Venezuela is experiencing the worst economic crisis in its history, with inflation headed toward 2 million percent. Some three million people have left the country amid chronic shortages of food and medicine.
Maduro says the country is victim of an “economic war” led by his political adversaries with the help of Washington.


US urges coalitions against Iran’s ‘malign meddling’

US Secretary of State Mike Pompeo said the US is committed to helping the Middle East be secure and stable. (AFP)
Updated 23 January 2019
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US urges coalitions against Iran’s ‘malign meddling’

  • Iran is threat to regional stability, Pompeo tells WEF
  • Pompeo also expressed optimism about an end to the conflict in Yemen

DAVOS: The US wants to build more coalitions in the Middle East to counter the “very real” threat of Iran’s malign meddling in the region, Secretary of State Mike Pompeo told the World Economic Forum in Davos on Tuesday.

Speaking via video link, Pompeo said the US was committed to a “secure and stable” Middle East and had assembled a “global coalition of nations to confront Iran and support the aspirations of the Iranian people.”

Pompeo said: “America is committed to helping the Middle East be secure and stable. We are a force for good in the region, and we have been for an awfully long time.”

He said the biggest threat to regional stability was Iran, especially in crisis zones such as Yemen, Syria and Iraq, and in its support for Hezbollah in Lebanon.

“Those are places where Iran is truly the malign actor, and that is why we are so happy with the coalition we have built,” he said.

“It is so central to creating the stability the people of the Middle East so richly deserve.

“There are political and diplomatic solutions to all of these problems, and we need all our diplomats, from all across the region, working to solve them.”

Pompeo also expressed optimism about an end to the conflict in Yemen, where a Saudi-led military coalition is supporting the legitimate government against Iran-backed Houthi militias.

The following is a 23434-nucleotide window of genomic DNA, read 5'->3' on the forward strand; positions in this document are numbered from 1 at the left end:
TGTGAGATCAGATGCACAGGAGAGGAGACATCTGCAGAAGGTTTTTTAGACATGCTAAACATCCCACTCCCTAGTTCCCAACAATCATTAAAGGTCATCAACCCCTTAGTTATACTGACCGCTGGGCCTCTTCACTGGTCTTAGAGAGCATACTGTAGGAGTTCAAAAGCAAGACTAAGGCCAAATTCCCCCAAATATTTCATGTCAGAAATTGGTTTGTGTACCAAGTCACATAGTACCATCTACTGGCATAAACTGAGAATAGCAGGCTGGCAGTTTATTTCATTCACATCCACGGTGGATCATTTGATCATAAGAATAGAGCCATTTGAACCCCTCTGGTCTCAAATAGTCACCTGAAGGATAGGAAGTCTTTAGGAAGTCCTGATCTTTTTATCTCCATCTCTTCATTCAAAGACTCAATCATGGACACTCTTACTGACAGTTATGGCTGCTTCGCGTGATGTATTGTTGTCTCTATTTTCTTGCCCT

“I am very hopeful we can make progress there,” he said. “We made a big step forward with the agreement surrounding the port of Hodeidah; we got real commitment from all the parties. 

“It was most unfortunate that the Houthis made a major break on Jan. 10 to that cease-fire by using an Iranian-designed instrument of war to kill people after those agreements were reached back in December.

“I know that the Gulf states are committed to achieving that outcome; we are committed here in the United States.”

Pompeo also spoke briefly about peace between Israel and Palestine, and said talks would not be “driven by the US” but by the Israelis and Palestinians themselves.

Globally, Pompeo praised a wave of “disruption” in world politics, including the election of Donald Trump, the UK vote to leave the European Union and elections in France and Malaysia.

He renewed Trump’s criticism of international institutions and the US president’s calls for “strong borders” to protect national sovereignty. “New winds are blowing across the world,” he said. “I’d argue that this disruption is a positive development.”

Pompeo acknowledged that Trump’s criticism of international institutions had ruffled feathers. “Sometimes leadership and asking hard questions drives others to be a little concerned. Perhaps they’re not quite ready to stare these problems in the face. But we are — President Trump is.”